Melou’s beating began with a similar immediacy. His torture was filmed by his tormentors themselves. The video, shared on social media, shows Melou lying in the mud while gendarmes kick his head and beat his feet with machetes. A BBC Africa Eye documentary tracked the location of the video as being outside the courtyard of the gendarme station in the village of Nkgonle in the Southwest region. In the film, the forces accuse Melou of killing their colleagues; he says he is just a farmer.

Following the BBC video, the government said the gendarmes suspected of the violence had been brought to a military tribunal. At the same time as this was happening, however, Melou was being tortured in The Bunker.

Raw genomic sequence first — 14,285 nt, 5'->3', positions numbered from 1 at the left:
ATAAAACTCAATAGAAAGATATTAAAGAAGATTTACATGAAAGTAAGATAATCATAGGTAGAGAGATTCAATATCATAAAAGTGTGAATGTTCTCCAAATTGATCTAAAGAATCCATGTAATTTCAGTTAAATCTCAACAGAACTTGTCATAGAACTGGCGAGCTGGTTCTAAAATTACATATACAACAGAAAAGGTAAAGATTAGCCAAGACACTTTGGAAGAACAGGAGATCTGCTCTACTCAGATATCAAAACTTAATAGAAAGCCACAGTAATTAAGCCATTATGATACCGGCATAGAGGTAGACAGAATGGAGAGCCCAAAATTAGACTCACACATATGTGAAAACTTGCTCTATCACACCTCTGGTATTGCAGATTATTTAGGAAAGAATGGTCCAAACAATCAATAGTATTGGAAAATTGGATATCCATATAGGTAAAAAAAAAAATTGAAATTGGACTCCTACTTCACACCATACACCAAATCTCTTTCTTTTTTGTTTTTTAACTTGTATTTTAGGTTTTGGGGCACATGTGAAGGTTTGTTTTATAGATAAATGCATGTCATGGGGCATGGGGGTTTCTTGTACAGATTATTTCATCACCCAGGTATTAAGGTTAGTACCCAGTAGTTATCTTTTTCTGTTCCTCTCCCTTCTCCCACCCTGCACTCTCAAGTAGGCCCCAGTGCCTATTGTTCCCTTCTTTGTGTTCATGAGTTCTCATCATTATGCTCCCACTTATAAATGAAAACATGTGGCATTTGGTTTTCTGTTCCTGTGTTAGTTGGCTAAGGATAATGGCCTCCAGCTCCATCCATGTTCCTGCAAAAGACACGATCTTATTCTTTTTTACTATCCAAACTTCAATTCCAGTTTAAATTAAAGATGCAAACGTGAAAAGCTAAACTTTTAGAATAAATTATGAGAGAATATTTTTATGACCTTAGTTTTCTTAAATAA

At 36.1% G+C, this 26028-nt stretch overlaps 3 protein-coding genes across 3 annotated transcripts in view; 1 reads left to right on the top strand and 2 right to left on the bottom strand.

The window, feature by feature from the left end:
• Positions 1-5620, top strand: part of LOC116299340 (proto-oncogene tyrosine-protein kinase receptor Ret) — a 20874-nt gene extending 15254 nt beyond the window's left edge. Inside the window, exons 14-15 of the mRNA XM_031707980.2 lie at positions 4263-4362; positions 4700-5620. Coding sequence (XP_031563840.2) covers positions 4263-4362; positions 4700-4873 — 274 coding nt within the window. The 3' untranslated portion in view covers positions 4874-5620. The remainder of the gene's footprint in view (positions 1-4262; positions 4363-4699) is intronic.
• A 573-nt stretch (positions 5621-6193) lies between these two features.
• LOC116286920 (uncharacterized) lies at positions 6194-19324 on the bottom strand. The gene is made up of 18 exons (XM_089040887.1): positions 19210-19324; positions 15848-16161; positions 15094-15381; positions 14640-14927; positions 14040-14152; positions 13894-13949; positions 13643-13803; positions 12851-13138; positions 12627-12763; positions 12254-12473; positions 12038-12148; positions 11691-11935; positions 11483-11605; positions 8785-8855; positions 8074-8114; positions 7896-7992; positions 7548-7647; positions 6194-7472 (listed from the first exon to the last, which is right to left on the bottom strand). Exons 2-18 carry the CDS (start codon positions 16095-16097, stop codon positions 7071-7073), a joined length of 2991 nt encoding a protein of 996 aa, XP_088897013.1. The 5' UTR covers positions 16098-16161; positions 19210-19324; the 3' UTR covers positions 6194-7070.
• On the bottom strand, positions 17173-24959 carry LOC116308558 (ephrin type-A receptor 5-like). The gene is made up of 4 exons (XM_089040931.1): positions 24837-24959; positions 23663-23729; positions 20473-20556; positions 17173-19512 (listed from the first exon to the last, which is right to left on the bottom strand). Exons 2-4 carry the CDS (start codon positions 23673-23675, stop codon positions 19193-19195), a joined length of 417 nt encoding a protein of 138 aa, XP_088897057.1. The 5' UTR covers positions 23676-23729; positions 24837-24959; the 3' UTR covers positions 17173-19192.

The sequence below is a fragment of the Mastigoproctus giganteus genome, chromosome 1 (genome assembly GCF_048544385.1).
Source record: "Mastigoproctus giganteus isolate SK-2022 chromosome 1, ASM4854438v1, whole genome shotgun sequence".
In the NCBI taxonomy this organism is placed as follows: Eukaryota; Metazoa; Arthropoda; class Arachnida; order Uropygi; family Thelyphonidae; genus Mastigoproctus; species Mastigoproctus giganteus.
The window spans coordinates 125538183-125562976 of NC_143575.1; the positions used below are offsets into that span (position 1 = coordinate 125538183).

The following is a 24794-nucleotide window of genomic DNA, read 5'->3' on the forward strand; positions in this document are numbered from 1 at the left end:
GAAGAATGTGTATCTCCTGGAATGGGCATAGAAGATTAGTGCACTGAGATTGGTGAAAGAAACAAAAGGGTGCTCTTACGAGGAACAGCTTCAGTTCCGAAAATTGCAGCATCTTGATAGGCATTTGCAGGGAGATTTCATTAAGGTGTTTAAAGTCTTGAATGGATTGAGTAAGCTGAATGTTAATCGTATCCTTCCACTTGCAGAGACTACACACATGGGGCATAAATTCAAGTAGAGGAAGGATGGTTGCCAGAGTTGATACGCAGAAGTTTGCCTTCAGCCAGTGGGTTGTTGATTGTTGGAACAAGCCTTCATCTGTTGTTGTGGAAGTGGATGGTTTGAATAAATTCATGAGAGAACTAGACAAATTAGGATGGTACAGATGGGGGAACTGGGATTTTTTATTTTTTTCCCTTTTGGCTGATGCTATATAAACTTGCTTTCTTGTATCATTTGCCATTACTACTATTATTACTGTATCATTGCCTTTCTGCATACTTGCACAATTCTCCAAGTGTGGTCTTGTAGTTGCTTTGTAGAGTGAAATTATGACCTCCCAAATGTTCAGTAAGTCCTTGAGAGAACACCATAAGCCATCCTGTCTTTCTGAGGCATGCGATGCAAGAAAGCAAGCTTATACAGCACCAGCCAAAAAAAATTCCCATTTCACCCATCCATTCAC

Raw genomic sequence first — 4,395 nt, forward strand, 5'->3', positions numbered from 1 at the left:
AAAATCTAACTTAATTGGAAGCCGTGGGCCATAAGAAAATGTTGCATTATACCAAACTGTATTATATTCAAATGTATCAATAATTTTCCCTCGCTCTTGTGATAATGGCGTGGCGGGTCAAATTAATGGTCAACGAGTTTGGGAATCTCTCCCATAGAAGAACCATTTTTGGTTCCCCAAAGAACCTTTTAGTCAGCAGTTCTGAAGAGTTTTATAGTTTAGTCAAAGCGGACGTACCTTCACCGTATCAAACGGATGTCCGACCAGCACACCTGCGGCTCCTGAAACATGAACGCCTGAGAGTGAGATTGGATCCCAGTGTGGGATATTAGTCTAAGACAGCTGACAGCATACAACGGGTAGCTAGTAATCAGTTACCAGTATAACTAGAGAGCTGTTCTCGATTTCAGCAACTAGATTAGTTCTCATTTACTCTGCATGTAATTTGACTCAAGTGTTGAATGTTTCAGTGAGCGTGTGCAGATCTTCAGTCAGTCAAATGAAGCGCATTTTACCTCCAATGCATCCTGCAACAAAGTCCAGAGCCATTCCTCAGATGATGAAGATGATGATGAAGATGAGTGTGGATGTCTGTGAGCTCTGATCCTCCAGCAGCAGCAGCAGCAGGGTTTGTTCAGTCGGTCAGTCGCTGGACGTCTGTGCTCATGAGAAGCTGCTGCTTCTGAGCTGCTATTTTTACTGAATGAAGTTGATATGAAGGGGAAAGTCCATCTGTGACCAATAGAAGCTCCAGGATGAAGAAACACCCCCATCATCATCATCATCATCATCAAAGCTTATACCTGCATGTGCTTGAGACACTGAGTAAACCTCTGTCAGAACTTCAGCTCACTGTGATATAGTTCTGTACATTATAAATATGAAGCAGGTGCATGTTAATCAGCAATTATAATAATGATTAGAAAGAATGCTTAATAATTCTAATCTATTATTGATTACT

The SED has been used incarcerate political opponents, journalists and alleged Boko Haram members since the late-1990s. It officially became a jail in 2012. Today, according to the interviews conducted by African Arguments, its cells are filled with Anglophone detainees.

The Bunker’s cells are reportedly so packed that prisoners cannot lie flat on the ground to sleep. Instead they have to sleep sideways or seated. Many are chained together so they cannot even go alone to the toilets. Moreover, they say they are beaten by the guards daily. “Every morning time, they have to give you seven strokes under your legs,” says Melou, confirming what other detainees have said. “They use planks.”